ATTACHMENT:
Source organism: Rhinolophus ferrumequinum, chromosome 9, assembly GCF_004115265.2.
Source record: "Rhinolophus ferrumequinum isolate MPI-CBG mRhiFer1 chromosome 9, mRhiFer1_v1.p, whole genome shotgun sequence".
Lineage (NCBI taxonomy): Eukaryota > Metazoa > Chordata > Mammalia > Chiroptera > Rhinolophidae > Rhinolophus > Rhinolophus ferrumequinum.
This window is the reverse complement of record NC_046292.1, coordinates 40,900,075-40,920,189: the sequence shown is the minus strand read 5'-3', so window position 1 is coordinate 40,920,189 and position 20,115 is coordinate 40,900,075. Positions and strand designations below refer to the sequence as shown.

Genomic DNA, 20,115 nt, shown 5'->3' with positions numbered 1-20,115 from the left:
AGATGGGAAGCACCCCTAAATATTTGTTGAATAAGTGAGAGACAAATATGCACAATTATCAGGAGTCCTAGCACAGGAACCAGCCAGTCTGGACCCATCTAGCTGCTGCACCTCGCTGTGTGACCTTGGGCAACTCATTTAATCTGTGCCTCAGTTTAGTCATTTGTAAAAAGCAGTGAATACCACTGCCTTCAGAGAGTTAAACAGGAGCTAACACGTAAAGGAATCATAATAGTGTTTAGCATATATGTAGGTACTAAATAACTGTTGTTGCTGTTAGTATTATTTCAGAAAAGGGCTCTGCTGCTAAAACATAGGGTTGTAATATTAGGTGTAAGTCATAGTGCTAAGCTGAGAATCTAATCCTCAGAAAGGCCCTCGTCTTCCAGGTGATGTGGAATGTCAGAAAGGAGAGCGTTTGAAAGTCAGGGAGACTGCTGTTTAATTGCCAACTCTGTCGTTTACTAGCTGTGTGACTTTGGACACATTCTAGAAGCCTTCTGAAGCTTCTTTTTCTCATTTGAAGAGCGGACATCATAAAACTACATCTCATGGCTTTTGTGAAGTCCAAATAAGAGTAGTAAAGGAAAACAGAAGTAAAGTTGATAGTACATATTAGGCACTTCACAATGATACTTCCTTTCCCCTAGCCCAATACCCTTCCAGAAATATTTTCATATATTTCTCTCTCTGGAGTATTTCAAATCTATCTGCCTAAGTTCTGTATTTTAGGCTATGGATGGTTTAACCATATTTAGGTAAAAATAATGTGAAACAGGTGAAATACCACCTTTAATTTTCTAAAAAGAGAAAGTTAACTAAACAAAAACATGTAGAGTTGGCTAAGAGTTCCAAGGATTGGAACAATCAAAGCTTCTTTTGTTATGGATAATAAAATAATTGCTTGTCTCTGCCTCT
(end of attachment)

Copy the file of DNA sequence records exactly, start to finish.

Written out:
Source organism: Rhinolophus ferrumequinum, chromosome 9, assembly GCF_004115265.2.
Source record: "Rhinolophus ferrumequinum isolate MPI-CBG mRhiFer1 chromosome 9, mRhiFer1_v1.p, whole genome shotgun sequence".
Lineage (NCBI taxonomy): Eukaryota > Metazoa > Chordata > Mammalia > Chiroptera > Rhinolophidae > Rhinolophus > Rhinolophus ferrumequinum.
This window is the reverse complement of record NC_046292.1, coordinates 40,900,075-40,920,189: the sequence shown is the minus strand read 5'-3', so window position 1 is coordinate 40,920,189 and position 20,115 is coordinate 40,900,075. Positions and strand designations below refer to the sequence as shown.

Genomic DNA, 20,115 nt, shown 5'->3' with positions numbered 1-20,115 from the left:
AGATGGGAAGCACCCCTAAATATTTGTTGAATAAGTGAGAGACAAATATGCACAATTATCAGGAGTCCTAGCACAGGAACCAGCCAGTCTGGACCCATCTAGCTGCTGCACCTCGCTGTGTGACCTTGGGCAACTCATTTAATCTGTGCCTCAGTTTAGTCATTTGTAAAAAGCAGTGAATACCACTGCCTTCAGAGAGTTAAACAGGAGCTAACACGTAAAGGAATCATAATAGTGTTTAGCATATATGTAGGTACTAAATAACTGTTGTTGCTGTTAGTATTATTTCAGAAAAGGGCTCTGCTGCTAAAACATAGGGTTGTAATATTAGGTGTAAGTCATAGTGCTAAGCTGAGAATCTAATCCTCAGAAAGGCCCTCGTCTTCCAGGTGATGTGGAATGTCAGAAAGGAGAGCGTTTGAAAGTCAGGGAGACTGCTGTTTAATTGCCAACTCTGTCGTTTACTAGCTGTGTGACTTTGGACACATTCTAGAAGCCTTCTGAAGCTTCTTTTTCTCATTTGAAGAGCGGACATCATAAAACTACATCTCATGGCTTTTGTGAAGTCCAAATAAGAGTAGTAAAGGAAAACAGAAGTAAAGTTGATAGTACATATTAGGCACTTCACAATGATACTTCCTTTCCCCTAGCCCAATACCCTTCCAGAAATATTTTCATATATTTCTCTCTCTGGAGTATTTCAAATCTATCTGCCTAAGTTCTGTATTTTAGGCTATGGATGGTTTAACCATATTTAGGTAAAAATAATGTGAAACAGGTGAAATACCACCTTTAATTTTCTAAAAAGAGAAAGTTAACTAAACAAAAACATGTAGAGTTGGCTAAGAGTTCCAAGGATTGGAACAATCAAAGCTTCTTTTGTTATGGATAATAAAATAATTGCTTGTCTCTGCCTCT